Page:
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The thought of Friedrich Wilhelm Nietzsche (Röcken, Germany 1844 – Weimar, Germany, 1900) can be interpreted as a romantic and enthusiastic faith in nature, accompanied by a critique that strives to be perceived radical as much as possible. A characteristic of romanticism was the idea that the infinite lies in the finite; Nietzsche does not believe that nature is inhabited by some God, but he has the certainty that it is able to lead beyond itself, to let it experience a continuous self-overcoming, without thereby needing to become something different; on the contrary, it is precisely because it is always the same, in its eternal return, that it succeeds in preserving and transmitting its unrestrained force, capable of making us experience life as the maximum liberation of instincts, joy, the pleasure of a continuous exceeding, of making us feel “over-men”. On the other hand, he turns his heaviest criticisms towards every element of the world that is rather in search of a measure, balance, moderation, prudence, traditional schemes within which to close itself.
One of these enemy components is God himself: according to Nietzsche we must become aware that God died because we killed him; the meaning of this statement is clear: our critical ability has now reached such a degree that it has become impossible for Christianity to still be able to fool us with the proposal to believe in a God; the time of religious fables is over; today it is no longer possible to believe in God: we have become of age. There may also be nostalgia for past innocence, but the fact remains that it is now impossible to return to the previous state. The over-man has understood that his desire for the infinite finds its maximum realization in the material, human, earthly world, in nature; the reference to God, to the existence of a supernatural world, despite appearances of openness to different perspectives, is instead a cage, which oppresses man’s ability to go beyond himself. Jesus Christ, however, receives appreciation from Nietzsche because he has taught us to throw ourselves with courage into death, which is part of nature. Pilate is to be appreciated as well, because he has hinted that the word “truth” indicates something that does not exist and never existed.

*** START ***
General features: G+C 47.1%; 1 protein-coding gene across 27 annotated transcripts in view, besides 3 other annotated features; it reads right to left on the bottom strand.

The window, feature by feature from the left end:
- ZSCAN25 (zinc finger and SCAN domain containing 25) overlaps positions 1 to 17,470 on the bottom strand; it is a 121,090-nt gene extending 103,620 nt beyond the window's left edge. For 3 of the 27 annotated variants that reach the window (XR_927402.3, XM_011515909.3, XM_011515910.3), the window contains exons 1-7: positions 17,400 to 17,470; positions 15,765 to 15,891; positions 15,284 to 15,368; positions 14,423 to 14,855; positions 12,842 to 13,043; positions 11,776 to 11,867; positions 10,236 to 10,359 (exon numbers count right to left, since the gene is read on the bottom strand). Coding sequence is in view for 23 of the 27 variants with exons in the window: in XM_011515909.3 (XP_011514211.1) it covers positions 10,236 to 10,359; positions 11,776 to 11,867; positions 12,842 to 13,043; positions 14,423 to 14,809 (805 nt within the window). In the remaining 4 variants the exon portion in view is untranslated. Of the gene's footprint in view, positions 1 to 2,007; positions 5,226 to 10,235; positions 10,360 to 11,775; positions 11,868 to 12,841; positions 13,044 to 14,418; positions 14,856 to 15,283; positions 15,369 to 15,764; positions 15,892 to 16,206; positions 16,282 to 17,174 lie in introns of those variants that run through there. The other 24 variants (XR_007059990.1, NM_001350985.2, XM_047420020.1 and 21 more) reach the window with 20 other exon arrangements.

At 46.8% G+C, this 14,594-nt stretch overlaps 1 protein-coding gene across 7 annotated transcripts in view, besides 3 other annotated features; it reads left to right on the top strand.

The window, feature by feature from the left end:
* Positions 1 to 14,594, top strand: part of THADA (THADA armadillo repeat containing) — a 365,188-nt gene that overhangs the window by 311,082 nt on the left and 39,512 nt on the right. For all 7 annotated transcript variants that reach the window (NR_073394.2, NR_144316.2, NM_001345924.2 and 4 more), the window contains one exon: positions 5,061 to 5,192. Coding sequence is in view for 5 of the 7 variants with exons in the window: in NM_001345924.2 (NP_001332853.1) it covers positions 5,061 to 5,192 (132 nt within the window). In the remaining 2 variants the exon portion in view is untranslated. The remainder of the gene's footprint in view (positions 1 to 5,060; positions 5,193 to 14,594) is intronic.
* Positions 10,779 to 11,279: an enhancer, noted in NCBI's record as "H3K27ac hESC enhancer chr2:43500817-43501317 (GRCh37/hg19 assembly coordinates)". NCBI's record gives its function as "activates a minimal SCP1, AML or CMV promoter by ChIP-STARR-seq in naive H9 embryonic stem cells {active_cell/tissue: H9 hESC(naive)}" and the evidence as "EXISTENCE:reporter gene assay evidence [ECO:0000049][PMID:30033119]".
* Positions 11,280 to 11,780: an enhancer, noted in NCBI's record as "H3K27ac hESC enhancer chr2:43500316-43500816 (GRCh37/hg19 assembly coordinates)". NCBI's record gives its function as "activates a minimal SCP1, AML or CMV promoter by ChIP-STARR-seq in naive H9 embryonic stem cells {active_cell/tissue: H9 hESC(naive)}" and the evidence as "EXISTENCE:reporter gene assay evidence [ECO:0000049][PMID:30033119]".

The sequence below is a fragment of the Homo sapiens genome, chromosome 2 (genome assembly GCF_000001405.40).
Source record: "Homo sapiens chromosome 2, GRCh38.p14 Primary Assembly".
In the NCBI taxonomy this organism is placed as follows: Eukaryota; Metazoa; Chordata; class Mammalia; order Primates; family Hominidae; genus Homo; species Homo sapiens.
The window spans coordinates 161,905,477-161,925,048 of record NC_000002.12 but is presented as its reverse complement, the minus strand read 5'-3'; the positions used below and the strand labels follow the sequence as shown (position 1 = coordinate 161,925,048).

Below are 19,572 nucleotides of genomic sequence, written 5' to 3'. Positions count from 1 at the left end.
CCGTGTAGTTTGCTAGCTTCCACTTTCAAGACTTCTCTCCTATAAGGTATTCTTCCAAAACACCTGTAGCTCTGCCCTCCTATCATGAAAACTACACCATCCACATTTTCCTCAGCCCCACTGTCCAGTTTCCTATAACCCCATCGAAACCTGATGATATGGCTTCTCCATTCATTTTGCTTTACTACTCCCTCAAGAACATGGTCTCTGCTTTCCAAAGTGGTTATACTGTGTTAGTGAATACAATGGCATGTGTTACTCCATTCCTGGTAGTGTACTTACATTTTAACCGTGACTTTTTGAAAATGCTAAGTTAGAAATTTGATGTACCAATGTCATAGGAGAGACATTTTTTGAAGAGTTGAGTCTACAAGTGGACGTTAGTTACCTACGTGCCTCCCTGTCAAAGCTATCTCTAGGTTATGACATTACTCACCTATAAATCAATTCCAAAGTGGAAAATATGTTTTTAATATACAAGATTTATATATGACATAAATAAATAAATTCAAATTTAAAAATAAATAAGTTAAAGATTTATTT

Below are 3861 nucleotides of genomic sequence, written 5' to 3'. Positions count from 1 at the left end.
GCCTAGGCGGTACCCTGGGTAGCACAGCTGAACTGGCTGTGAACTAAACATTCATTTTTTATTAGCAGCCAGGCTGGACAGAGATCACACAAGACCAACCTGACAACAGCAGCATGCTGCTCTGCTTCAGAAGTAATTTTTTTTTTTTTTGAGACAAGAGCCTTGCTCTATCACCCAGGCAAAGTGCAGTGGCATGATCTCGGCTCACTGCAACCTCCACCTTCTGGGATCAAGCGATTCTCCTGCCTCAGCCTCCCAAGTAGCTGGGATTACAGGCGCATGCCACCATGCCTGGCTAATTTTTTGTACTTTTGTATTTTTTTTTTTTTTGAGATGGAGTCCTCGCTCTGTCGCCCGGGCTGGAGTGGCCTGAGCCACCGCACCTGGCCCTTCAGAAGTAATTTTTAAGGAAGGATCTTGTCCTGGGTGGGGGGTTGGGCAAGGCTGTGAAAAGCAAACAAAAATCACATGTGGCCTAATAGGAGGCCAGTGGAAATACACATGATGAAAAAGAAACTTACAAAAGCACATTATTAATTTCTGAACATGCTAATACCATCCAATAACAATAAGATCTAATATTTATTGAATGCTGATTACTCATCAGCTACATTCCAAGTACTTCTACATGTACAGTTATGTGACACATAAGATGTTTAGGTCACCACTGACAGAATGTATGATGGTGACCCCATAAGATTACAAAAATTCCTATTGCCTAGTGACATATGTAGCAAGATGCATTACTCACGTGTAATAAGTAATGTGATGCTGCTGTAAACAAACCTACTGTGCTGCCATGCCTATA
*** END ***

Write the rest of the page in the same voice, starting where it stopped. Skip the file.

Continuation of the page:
Disinterestedness, love of neighbor, compassion for the poor are nothing but a petty revenge that some men exercise, due to the fact that life denied them the chance to live unbridled and satiated joy, health, strength, sexual love, enjoyment, the highest culture, art, domination, the will to power. The morality of doing good and not doing evil is nothing but a mentality of slaves, of weak people who harbor resentment against life, because it has been lacking in joy with them; it is the attempt to do something that appears meaningful, valid, but it is only because they did not succeed in obtaining what is truly superior and infinite, that is full, natural, happy life; so, the best things in life are declared sinful, out of envy against those who enjoy them happily.
The philosophy of Nietzsche is nihilism, from the Latin word “nihil”, which means “nothing”. That is, there is no longer anything within which to continue to be caged, there are no principles, no values (they do not exist because actually they never existed, except as deceptions), methods and criteria of reasoning to which to remain bound; finally, people who accept Nietzsche’s philosophy have the possibility of living fully.
Luther, according to Nietzsche, called the papacy to flee from corruption, and instead just that dissolute and corrupt papacy testified to love for life, pleasures, enjoyment; Luther brought the church back just in a period when the pleasure of living and enjoying the earthly joys was finally establishing in its hierarchies.
A merit that we can recognize in Nietzsche is that of having indicated the path of the human as a direction in which to search for the most enriching aspects of existence, trying to avoid the recourse to phantom supernatural horizons, understood metaphysically, which actually are only impoverished visions of reality.